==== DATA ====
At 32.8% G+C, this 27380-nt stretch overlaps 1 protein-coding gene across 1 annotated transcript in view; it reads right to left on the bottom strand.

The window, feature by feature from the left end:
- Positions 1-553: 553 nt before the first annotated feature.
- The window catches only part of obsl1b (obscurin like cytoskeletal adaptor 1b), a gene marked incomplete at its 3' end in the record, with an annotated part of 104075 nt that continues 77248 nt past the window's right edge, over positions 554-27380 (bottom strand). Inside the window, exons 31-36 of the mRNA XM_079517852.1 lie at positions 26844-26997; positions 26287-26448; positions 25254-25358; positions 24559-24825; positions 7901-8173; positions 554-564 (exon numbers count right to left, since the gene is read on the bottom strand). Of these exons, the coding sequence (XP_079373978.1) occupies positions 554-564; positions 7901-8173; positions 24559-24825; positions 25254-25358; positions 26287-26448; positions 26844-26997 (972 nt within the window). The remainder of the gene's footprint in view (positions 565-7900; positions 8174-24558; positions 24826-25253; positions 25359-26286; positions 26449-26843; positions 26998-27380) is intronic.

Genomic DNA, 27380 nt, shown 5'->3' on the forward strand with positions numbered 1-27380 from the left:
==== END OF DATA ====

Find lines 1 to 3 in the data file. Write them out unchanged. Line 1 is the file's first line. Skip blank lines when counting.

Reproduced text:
At 32.8% G+C, this 27380-nt stretch overlaps 1 protein-coding gene across 1 annotated transcript in view; it reads right to left on the bottom strand.

The window, feature by feature from the left end:
- Positions 1-553: 553 nt before the first annotated feature.